- The Washington Times - Friday, June 29, 2001

NEW YORK Embattled U.N. drug czar Pino Arlacchi said this week he hoped to stay in office for another term, despite a series of investigations that have undermined his support within the United Nations and among member states.
A series of leaked resignation letters and at least four official evaluations or investigations have tarnished the reputation of the Vienna-based U.N. Office of Drug Control and Crime Prevention (ODCCP).
"If it is possible, it would not be bad to continue the work I have started, and I think I will accomplish," Mr. Arlacchi, the ODCCP executive director, said in an interview on Wednesday.
"I have no other interests. I am at the top of my career. I am 50 years old and I can do what I think is to be done."
Mr. Arlacchi, visiting New York for an international AIDS conference, said he expressed this hope during a meeting with Secretary-General Kofi Annan, who appointed him to take over the drug and crime office four years ago.
In response to reporters' questions, Mr. Annan declined this week to say whether he had enough faith in Mr. Arlacchi to appoint him to another term.
"I am going through the required procedures and reviews before I make a judgment," he said, hours after winning an unusually hearty nomination from the Security Council for a second term.
Supporters say Mr. Arlacchi, an internationally recognized Mafia foe and left-leaning former Italian senator, has brought a new vitality to the stagnant agency.
A mediagenic and sometimes charismatic figure, Mr. Arlacchi has charmed wealthy nations into supporting his $75 million-a-year program and cajoled rulers as suspicious as the Taliban into cooperating with crop eradication efforts.
Two international conferences, one to fight organized crime and the other to crack down on the global drug problem, attracted international attention and generated new support for common goals.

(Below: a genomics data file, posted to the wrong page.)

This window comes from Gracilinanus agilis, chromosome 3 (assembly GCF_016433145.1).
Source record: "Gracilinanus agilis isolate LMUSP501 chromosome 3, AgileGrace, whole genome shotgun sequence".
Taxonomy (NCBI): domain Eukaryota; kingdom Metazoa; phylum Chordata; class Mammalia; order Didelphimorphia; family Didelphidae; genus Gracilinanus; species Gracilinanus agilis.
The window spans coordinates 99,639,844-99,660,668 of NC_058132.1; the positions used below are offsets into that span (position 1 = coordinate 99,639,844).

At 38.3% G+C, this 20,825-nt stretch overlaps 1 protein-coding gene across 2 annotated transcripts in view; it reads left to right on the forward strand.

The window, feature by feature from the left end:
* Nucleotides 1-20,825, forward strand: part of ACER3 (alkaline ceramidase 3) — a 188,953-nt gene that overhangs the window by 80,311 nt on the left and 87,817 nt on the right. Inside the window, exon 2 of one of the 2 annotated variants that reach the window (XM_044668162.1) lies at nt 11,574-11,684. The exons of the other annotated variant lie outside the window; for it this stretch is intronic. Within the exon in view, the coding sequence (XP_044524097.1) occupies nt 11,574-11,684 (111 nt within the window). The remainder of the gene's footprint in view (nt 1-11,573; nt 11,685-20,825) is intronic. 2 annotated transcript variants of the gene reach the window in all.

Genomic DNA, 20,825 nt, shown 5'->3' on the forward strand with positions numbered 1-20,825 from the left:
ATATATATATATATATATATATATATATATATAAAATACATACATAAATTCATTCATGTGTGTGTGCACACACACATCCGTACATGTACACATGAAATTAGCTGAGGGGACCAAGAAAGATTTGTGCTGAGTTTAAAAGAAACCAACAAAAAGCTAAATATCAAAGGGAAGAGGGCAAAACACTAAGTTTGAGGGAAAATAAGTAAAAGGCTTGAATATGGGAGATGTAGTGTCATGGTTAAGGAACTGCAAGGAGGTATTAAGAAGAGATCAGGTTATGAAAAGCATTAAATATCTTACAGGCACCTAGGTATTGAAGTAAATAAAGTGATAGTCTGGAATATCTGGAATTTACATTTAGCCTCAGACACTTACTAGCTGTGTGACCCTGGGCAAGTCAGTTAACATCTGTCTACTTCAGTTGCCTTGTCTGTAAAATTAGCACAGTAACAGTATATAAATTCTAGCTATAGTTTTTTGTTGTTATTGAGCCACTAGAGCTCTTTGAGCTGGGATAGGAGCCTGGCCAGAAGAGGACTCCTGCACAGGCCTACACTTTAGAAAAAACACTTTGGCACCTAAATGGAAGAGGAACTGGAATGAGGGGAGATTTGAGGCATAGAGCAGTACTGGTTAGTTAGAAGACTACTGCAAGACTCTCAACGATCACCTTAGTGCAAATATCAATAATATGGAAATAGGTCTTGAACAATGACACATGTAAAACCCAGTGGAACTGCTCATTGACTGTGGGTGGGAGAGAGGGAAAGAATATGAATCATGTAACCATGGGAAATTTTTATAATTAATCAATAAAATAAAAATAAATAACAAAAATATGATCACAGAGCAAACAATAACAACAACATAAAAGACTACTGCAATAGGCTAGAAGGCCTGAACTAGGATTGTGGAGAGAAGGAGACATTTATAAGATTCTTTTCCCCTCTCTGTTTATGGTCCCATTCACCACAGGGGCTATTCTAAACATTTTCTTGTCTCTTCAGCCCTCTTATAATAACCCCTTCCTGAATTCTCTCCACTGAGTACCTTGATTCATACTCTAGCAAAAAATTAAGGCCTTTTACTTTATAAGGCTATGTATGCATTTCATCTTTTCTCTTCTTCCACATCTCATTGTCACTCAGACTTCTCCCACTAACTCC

But co-workers and ODCCP officials found him autocratic, mercurial and impulsive complaints that were confirmed by a recent series of investigations by a board of outside auditors and the Office of Internal Oversight Services.
The OIOS reports, in particular, painted a picture of a remote leader who stripped senior staffers of decision-making authority. They called for greater transparency, accountability and management skills.
Two of the four reports remain confidential, fueling speculation that they contain evidence of fraud or corruption.
Senior U.N. officials have refused to comment on the most serious charge that Mr. Arlacchi diverted donor money from legitimate programs to finance a round-the-world sailing trip by a Swedish tugboat captain who would hang an anti-drug banner from his boat.
Mr. Annan has received that report, but it is not clear when or if he will make it public.
Mr. Arlacchi said the project was brought to him in 1995 by a Swedish foundation, but was abandoned after questions arose about whether sailor Dennis Oren actually owned the boat. He said that less than $70,000 was spent, and that Mr. Oren had reimbursed some of it.
The executive director this week acknowledged his management mistakes, but said he and his staff were "totally exonerated" on the more serious charges.
In the interview at the ODCCP's New York office, Mr. Arlacchi said he had been the victim of lies, gossip and bad reporting.
"I think there is an effort to discredit me personally, and my reputation," he said. "They invented all sorts of foul things about me. …
"The investigators went though all this and found not one single case of irregular recruitment. They went through everything, my taxi receipts."
The governments that underwrite ODCCP programs have been watching the investigations closely as they decide how supportive to be.
The Netherlands has suspended its $6 million contribution until the end of the year. Other nations including the United States are increasingly earmarking their contributions to specific programs.

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